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NCJRS Abstract

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NCJ Number: 228002 Find in a Library
Title: Gaining the Trust of Your Victim Witness: A Guide for Law Enforcement Working Human Trafficking Cases
Author(s): Kelly Heinrich; Jennifer Podkul
Date Published: 2007
Page Count: 50
Sponsoring Agency: Humanatis, LLC
Carmel Valley, CA 93924
Sale Source: Humanatis, LLC
175 El Caminito Road
Carmel Valley, CA 93924
United States of America
Format: Document
Language: English
Country: United States of America
Annotation: One in a series of guidebooks on countering trafficking in persons for forced commercial sex and slave labor, this guidebook provides law enforcement officials with techniques for gaining the trust of a victim-witness in the investigation and prosecution of traffickers.
Abstract: Chapter 1 focuses on the physical environment in which trafficking victims-witnesses are interviewed, including the building, room, and general environment in which interviews are conducted. The chapter advises interviewers to choose an interview location with which the victim-witness is already familiar, for example, a nongovernmental organizational (NGO) advocate’s meeting space. For security purposes, a shelter should not be used for the meeting. Other suggestions pertinent to the environment of the interview are to arrange the setting so the victim-witness can see a window or door, to conduct the interview at a roundtable or with no table at all, and to provide food and drink. Chapter 2 focuses on the physical features of the interviewer and others in the interview room. The interviewer should remove all signs of his/her law enforcement status, wear street clothes, and limit the number of people in the room. If victims-witnesses are known to have been sexually abused, a female victim-witness may feel more comfortable with a female interviewer. Only one person should be designated to ask the questions, and the interviewer should not be abrupt or confrontational at any stage of the interview. Other suggestions are to be prepared for additional questions and to seek assistance from the victim-witness’ attorney. Chapter 3 offers recommendations pertinent to the use of an interpreter for the interview, and chapter 4 presents recommendations for the interview structure. Chapter 5 addresses explanations that should be given victims-witnesses prior to beginning questioning. The concluding chapter focuses on the dynamics of the interaction between the interviewer and the victim-witness. Appended checklist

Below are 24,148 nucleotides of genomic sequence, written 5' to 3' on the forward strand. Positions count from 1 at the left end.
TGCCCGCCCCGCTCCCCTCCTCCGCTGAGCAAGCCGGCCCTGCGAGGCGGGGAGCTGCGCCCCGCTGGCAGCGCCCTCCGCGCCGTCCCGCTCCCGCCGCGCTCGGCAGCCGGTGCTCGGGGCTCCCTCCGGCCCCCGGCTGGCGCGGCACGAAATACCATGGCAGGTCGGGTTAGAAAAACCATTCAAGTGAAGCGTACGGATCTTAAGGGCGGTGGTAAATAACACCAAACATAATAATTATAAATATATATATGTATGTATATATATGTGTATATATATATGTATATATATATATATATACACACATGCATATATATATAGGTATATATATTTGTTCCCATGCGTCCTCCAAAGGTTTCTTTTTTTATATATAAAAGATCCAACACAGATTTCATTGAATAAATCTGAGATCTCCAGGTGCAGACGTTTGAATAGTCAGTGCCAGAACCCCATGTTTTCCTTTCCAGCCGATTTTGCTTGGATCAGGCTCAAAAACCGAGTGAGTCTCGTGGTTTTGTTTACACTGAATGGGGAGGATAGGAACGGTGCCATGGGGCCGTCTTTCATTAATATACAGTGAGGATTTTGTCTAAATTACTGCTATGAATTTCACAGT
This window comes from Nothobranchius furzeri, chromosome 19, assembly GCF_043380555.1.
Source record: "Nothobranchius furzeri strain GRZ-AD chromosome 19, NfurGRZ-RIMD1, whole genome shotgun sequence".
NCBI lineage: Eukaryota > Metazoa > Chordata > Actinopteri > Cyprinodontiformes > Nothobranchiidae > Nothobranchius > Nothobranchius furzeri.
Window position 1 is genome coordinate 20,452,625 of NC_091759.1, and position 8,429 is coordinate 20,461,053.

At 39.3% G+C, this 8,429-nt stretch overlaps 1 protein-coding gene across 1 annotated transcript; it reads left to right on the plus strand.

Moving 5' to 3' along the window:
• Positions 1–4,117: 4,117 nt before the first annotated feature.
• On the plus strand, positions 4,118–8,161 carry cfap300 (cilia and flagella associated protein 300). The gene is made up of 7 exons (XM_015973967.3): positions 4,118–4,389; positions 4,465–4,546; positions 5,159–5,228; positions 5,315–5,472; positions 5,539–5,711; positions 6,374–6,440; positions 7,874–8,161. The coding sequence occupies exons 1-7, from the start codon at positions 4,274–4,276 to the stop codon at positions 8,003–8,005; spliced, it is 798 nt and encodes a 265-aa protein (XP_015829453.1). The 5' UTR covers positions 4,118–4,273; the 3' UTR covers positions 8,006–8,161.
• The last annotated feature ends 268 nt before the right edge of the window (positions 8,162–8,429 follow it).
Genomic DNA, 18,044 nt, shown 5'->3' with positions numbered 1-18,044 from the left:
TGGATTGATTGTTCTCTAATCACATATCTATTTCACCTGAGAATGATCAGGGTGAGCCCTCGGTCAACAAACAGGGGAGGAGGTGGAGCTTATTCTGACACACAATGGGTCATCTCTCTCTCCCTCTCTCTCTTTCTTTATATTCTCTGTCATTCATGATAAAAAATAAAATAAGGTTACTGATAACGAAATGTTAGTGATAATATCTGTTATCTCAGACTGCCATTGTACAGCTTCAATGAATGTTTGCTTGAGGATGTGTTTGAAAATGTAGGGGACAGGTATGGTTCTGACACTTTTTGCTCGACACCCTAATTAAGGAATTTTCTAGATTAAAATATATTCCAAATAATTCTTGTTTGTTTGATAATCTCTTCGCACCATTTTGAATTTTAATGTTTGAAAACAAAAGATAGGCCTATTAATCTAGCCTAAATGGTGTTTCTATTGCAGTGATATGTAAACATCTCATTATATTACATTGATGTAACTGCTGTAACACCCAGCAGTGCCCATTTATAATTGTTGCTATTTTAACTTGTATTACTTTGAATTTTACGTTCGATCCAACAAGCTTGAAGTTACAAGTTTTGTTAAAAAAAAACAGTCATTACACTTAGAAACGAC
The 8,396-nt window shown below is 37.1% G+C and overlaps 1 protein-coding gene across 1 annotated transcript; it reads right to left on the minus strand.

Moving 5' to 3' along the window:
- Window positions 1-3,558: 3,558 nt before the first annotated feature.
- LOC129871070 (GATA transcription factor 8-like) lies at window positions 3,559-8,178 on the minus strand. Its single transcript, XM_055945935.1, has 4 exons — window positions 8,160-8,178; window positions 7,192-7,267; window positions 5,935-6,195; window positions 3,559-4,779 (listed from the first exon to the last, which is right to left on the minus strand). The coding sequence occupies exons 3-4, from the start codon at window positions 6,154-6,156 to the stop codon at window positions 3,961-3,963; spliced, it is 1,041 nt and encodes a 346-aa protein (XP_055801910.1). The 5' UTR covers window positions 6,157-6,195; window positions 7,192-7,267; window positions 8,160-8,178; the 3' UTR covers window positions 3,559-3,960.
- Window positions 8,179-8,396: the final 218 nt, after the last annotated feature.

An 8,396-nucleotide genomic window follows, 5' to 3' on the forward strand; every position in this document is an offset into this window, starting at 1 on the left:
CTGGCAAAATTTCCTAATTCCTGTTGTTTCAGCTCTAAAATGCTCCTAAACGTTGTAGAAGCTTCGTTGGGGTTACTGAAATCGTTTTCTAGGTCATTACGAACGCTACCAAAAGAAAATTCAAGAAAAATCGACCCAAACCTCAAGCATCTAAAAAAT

Main Term(s): Victim-witness programs
Index Term(s): Interpreter Services; Investigative techniques; Personal interviews; Police interviewing training; Trafficking in Persons
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